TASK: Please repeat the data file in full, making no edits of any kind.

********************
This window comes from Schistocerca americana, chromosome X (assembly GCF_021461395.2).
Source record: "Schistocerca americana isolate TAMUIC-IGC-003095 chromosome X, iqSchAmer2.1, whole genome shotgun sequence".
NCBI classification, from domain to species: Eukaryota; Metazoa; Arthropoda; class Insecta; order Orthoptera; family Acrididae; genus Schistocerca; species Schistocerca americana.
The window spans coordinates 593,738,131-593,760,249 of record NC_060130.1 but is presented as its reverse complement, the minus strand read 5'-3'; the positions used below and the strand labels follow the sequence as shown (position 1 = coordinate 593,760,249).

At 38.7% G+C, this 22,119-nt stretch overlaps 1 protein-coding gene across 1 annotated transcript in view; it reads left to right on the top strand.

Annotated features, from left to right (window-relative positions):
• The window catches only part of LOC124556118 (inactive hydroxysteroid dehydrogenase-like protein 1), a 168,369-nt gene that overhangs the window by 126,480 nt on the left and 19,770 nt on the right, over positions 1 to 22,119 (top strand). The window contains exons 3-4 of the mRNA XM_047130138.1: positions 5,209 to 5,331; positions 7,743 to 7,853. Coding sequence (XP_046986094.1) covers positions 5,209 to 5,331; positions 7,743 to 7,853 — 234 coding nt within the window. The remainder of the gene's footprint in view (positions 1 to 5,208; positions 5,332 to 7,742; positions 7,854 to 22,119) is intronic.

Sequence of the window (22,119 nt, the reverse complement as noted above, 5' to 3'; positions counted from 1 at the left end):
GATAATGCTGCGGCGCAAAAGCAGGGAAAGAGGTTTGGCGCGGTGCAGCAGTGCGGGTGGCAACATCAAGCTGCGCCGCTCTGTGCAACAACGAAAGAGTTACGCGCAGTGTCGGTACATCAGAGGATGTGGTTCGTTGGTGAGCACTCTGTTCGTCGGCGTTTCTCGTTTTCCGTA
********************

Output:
This window comes from Schistocerca americana, chromosome X (assembly GCF_021461395.2).
Source record: "Schistocerca americana isolate TAMUIC-IGC-003095 chromosome X, iqSchAmer2.1, whole genome shotgun sequence".
NCBI classification, from domain to species: Eukaryota; Metazoa; Arthropoda; class Insecta; order Orthoptera; family Acrididae; genus Schistocerca; species Schistocerca americana.
The window spans coordinates 593,738,131-593,760,249 of record NC_060130.1 but is presented as its reverse complement, the minus strand read 5'-3'; the positions used below and the strand labels follow the sequence as shown (position 1 = coordinate 593,760,249).

At 38.7% G+C, this 22,119-nt stretch overlaps 1 protein-coding gene across 1 annotated transcript in view; it reads left to right on the top strand.

Annotated features, from left to right (window-relative positions):
• The window catches only part of LOC124556118 (inactive hydroxysteroid dehydrogenase-like protein 1), a 168,369-nt gene that overhangs the window by 126,480 nt on the left and 19,770 nt on the right, over positions 1 to 22,119 (top strand). The window contains exons 3-4 of the mRNA XM_047130138.1: positions 5,209 to 5,331; positions 7,743 to 7,853. Coding sequence (XP_046986094.1) covers positions 5,209 to 5,331; positions 7,743 to 7,853 — 234 coding nt within the window. The remainder of the gene's footprint in view (positions 1 to 5,208; positions 5,332 to 7,742; positions 7,854 to 22,119) is intronic.

Sequence of the window (22,119 nt, the reverse complement as noted above, 5' to 3'; positions counted from 1 at the left end):
GATAATGCTGCGGCGCAAAAGCAGGGAAAGAGGTTTGGCGCGGTGCAGCAGTGCGGGTGGCAACATCAAGCTGCGCCGCTCTGTGCAACAACGAAAGAGTTACGCGCAGTGTCGGTACATCAGAGGATGTGGTTCGTTGGTGAGCACTCTGTTCGTCGGCGTTTCTCGTTTTCCGTA